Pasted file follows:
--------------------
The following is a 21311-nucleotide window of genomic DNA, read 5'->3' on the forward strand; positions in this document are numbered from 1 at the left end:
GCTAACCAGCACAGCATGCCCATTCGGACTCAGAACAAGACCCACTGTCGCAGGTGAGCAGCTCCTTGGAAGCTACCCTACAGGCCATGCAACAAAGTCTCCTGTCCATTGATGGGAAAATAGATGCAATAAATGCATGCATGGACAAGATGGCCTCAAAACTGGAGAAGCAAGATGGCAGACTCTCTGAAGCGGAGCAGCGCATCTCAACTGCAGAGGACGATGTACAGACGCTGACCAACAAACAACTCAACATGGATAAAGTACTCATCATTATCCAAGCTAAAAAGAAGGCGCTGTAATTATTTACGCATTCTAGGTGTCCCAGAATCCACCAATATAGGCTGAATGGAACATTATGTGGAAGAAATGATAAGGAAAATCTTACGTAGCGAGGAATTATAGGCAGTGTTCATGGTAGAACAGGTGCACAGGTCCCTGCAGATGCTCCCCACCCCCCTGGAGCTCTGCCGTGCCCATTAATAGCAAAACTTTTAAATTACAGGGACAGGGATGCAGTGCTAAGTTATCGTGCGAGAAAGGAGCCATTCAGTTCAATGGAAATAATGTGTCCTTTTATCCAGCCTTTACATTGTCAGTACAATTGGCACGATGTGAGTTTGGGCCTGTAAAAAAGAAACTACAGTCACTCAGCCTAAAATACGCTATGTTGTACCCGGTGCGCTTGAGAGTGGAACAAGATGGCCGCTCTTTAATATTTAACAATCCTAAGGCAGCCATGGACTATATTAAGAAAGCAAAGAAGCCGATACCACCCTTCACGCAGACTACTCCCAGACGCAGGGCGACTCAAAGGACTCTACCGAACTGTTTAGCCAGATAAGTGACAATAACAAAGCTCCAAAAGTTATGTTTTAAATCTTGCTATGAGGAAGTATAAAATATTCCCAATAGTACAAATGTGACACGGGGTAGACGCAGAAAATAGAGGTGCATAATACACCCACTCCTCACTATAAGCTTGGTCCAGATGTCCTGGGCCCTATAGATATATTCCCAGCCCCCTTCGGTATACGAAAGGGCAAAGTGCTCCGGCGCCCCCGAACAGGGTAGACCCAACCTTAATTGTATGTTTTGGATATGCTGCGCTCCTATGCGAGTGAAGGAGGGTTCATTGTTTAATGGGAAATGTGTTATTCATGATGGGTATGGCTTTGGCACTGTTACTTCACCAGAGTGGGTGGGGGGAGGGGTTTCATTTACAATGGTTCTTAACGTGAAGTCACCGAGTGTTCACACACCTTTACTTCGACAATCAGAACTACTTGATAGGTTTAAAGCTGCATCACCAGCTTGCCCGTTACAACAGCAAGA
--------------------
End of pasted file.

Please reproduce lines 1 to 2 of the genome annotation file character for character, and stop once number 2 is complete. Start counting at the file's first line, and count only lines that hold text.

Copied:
The following is a 21311-nucleotide window of genomic DNA, read 5'->3' on the forward strand; positions in this document are numbered from 1 at the left end:
GCTAACCAGCACAGCATGCCCATTCGGACTCAGAACAAGACCCACTGTCGCAGGTGAGCAGCTCCTTGGAAGCTACCCTACAGGCCATGCAACAAAGTCTCCTGTCCATTGATGGGAAAATAGATGCAATAAATGCATGCATGGACAAGATGGCCTCAAAACTGGAGAAGCAAGATGGCAGACTCTCTGAAGCGGAGCAGCGCATCTCAACTGCAGAGGACGATGTACAGACGCTGACCAACAAACAACTCAACATGGATAAAGTACTCATCATTATCCAAGCTAAAAAGAAGGCGCTGTAATTATTTACGCATTCTAGGTGTCCCAGAATCCACCAATATAGGCTGAATGGAACATTATGTGGAAGAAATGATAAGGAAAATCTTACGTAGCGAGGAATTATAGGCAGTGTTCATGGTAGAACAGGTGCACAGGTCCCTGCAGATGCTCCCCACCCCCCTGGAGCTCTGCCGTGCCCATTAATAGCAAAACTTTTAAATTACAGGGACAGGGATGCAGTGCTAAGTTATCGTGCGAGAAAGGAGCCATTCAGTTCAATGGAAATAATGTGTCCTTTTATCCAGCCTTTACATTGTCAGTACAATTGGCACGATGTGAGTTTGGGCCTGTAAAAAAGAAACTACAGTCACTCAGCCTAAAATACGCTATGTTGTACCCGGTGCGCTTGAGAGTGGAACAAGATGGCCGCTCTTTAATATTTAACAATCCTAAGGCAGCCATGGACTATATTAAGAAAGCAAAGAAGCCGATACCACCCTTCACGCAGACTACTCCCAGACGCAGGGCGACTCAAAGGACTCTACCGAACTGTTTAGCCAGATAAGTGACAATAACAAAGCTCCAAAAGTTATGTTTTAAATCTTGCTATGAGGAAGTATAAAATATTCCCAATAGTACAAATGTGACACGGGGTAGACGCAGAAAATAGAGGTGCATAATACACCCACTCCTCACTATAAGCTTGGTCCAGATGTCCTGGGCCCTATAGATATATTCCCAGCCCCCTTCGGTATACGAAAGGGCAAAGTGCTCCGGCGCCCCCGAACAGGGTAGACCCAACCTTAATTGTATGTTTTGGATATGCTGCGCTCCTATGCGAGTGAAGGAGGGTTCATTGTTTAATGGGAAATGTGTTATTCATGATGGGTATGGCTTTGGCACTGTTACTTCACCAGAGTGGGTGGGGGGAGGGGTTTCATTTACAATGGTTCTTAACGTGAAGTCACCGAGTGTTCACACACCTTTACTTCGACAATCAGAACTACTTGATAGGTTTAAAGCTGCATCACCAGCTTGCCCGTTACAACAGCAAGA